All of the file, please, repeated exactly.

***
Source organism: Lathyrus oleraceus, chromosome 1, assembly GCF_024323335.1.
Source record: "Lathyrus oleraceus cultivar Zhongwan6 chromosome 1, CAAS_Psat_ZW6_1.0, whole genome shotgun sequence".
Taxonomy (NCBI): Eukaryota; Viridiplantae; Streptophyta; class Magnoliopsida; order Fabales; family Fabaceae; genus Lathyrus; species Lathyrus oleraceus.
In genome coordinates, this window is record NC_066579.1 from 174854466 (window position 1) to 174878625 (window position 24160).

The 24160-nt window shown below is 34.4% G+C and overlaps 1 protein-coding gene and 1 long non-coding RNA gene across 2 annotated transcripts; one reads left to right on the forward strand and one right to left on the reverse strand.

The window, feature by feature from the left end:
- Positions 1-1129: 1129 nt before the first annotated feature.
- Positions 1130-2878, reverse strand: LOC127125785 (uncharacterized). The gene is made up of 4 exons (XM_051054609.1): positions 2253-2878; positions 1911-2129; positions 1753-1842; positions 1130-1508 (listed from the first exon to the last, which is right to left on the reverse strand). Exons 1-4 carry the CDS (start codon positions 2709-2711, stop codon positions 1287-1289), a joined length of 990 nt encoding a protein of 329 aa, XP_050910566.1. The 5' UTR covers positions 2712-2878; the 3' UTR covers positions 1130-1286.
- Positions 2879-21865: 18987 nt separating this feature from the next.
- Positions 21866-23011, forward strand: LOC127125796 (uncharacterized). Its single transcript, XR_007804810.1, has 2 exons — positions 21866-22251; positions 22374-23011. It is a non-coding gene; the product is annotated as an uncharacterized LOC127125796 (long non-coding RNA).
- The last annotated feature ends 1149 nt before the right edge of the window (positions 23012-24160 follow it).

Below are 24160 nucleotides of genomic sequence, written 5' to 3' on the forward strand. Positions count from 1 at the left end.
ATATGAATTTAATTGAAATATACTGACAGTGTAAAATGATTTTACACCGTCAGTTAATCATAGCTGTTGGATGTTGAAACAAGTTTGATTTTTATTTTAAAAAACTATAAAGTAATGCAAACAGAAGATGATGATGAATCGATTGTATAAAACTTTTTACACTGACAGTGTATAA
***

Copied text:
Source organism: Lathyrus oleraceus, chromosome 1, assembly GCF_024323335.1.
Source record: "Lathyrus oleraceus cultivar Zhongwan6 chromosome 1, CAAS_Psat_ZW6_1.0, whole genome shotgun sequence".
Taxonomy (NCBI): Eukaryota; Viridiplantae; Streptophyta; class Magnoliopsida; order Fabales; family Fabaceae; genus Lathyrus; species Lathyrus oleraceus.
In genome coordinates, this window is record NC_066579.1 from 174854466 (window position 1) to 174878625 (window position 24160).

The 24160-nt window shown below is 34.4% G+C and overlaps 1 protein-coding gene and 1 long non-coding RNA gene across 2 annotated transcripts; one reads left to right on the forward strand and one right to left on the reverse strand.

The window, feature by feature from the left end:
- Positions 1-1129: 1129 nt before the first annotated feature.
- Positions 1130-2878, reverse strand: LOC127125785 (uncharacterized). The gene is made up of 4 exons (XM_051054609.1): positions 2253-2878; positions 1911-2129; positions 1753-1842; positions 1130-1508 (listed from the first exon to the last, which is right to left on the reverse strand). Exons 1-4 carry the CDS (start codon positions 2709-2711, stop codon positions 1287-1289), a joined length of 990 nt encoding a protein of 329 aa, XP_050910566.1. The 5' UTR covers positions 2712-2878; the 3' UTR covers positions 1130-1286.
- Positions 2879-21865: 18987 nt separating this feature from the next.
- Positions 21866-23011, forward strand: LOC127125796 (uncharacterized). Its single transcript, XR_007804810.1, has 2 exons — positions 21866-22251; positions 22374-23011. It is a non-coding gene; the product is annotated as an uncharacterized LOC127125796 (long non-coding RNA).
- The last annotated feature ends 1149 nt before the right edge of the window (positions 23012-24160 follow it).

Below are 24160 nucleotides of genomic sequence, written 5' to 3' on the forward strand. Positions count from 1 at the left end.
ATATGAATTTAATTGAAATATACTGACAGTGTAAAATGATTTTACACCGTCAGTTAATCATAGCTGTTGGATGTTGAAACAAGTTTGATTTTTATTTTAAAAAACTATAAAGTAATGCAAACAGAAGATGATGATGAATCGATTGTATAAAACTTTTTACACTGACAGTGTATAA